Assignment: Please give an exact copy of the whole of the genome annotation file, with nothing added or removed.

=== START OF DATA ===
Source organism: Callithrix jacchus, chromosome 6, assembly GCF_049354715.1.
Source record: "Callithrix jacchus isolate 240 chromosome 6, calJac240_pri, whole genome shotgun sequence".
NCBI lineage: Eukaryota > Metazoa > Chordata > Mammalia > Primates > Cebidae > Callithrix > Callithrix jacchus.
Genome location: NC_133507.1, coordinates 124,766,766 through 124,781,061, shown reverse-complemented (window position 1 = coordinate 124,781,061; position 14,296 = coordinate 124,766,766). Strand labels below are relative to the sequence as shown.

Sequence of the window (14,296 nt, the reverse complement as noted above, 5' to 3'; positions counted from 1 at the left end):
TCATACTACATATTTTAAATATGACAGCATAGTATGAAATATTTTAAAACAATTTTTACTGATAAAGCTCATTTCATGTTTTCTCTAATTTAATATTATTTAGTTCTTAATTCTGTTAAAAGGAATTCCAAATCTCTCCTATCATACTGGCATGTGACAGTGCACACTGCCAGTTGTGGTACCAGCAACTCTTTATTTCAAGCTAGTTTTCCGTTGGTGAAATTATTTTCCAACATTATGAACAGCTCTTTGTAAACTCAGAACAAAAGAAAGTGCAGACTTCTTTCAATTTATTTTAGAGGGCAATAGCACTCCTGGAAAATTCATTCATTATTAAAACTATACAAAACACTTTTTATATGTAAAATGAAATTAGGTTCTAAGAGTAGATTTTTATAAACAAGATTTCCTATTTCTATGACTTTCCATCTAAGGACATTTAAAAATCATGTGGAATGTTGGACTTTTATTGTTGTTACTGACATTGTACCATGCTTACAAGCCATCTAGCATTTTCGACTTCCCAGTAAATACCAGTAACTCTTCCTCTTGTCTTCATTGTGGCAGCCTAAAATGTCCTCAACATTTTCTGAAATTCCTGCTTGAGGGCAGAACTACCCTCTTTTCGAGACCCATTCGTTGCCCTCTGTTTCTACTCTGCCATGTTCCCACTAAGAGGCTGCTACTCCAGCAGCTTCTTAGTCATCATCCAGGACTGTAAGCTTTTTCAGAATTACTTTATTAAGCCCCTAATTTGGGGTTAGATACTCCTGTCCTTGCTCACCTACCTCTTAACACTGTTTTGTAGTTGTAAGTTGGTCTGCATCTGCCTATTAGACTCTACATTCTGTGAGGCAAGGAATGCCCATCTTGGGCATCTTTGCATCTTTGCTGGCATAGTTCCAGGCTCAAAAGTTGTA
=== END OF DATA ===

Source organism: Callithrix jacchus, chromosome 6, assembly GCF_049354715.1.
Source record: "Callithrix jacchus isolate 240 chromosome 6, calJac240_pri, whole genome shotgun sequence".
NCBI lineage: Eukaryota > Metazoa > Chordata > Mammalia > Primates > Cebidae > Callithrix > Callithrix jacchus.
Genome location: NC_133507.1, coordinates 124,766,766 through 124,781,061, shown reverse-complemented (window position 1 = coordinate 124,781,061; position 14,296 = coordinate 124,766,766). Strand labels below are relative to the sequence as shown.

Sequence of the window (14,296 nt, the reverse complement as noted above, 5' to 3'; positions counted from 1 at the left end):
TCATACTACATATTTTAAATATGACAGCATAGTATGAAATATTTTAAAACAATTTTTACTGATAAAGCTCATTTCATGTTTTCTCTAATTTAATATTATTTAGTTCTTAATTCTGTTAAAAGGAATTCCAAATCTCTCCTATCATACTGGCATGTGACAGTGCACACTGCCAGTTGTGGTACCAGCAACTCTTTATTTCAAGCTAGTTTTCCGTTGGTGAAATTATTTTCCAACATTATGAACAGCTCTTTGTAAACTCAGAACAAAAGAAAGTGCAGACTTCTTTCAATTTATTTTAGAGGGCAATAGCACTCCTGGAAAATTCATTCATTATTAAAACTATACAAAACACTTTTTATATGTAAAATGAAATTAGGTTCTAAGAGTAGATTTTTATAAACAAGATTTCCTATTTCTATGACTTTCCATCTAAGGACATTTAAAAATCATGTGGAATGTTGGACTTTTATTGTTGTTACTGACATTGTACCATGCTTACAAGCCATCTAGCATTTTCGACTTCCCAGTAAATACCAGTAACTCTTCCTCTTGTCTTCATTGTGGCAGCCTAAAATGTCCTCAACATTTTCTGAAATTCCTGCTTGAGGGCAGAACTACCCTCTTTTCGAGACCCATTCGTTGCCCTCTGTTTCTACTCTGCCATGTTCCCACTAAGAGGCTGCTACTCCAGCAGCTTCTTAGTCATCATCCAGGACTGTAAGCTTTTTCAGAATTACTTTATTAAGCCCCTAATTTGGGGTTAGATACTCCTGTCCTTGCTCACCTACCTCTTAACACTGTTTTGTAGTTGTAAGTTGGTCTGCATCTGCCTATTAGACTCTACATTCTGTGAGGCAAGGAATGCCCATCTTGGGCATCTTTGCATCTTTGCTGGCATAGTTCCAGGCTCAAAAGTTGTA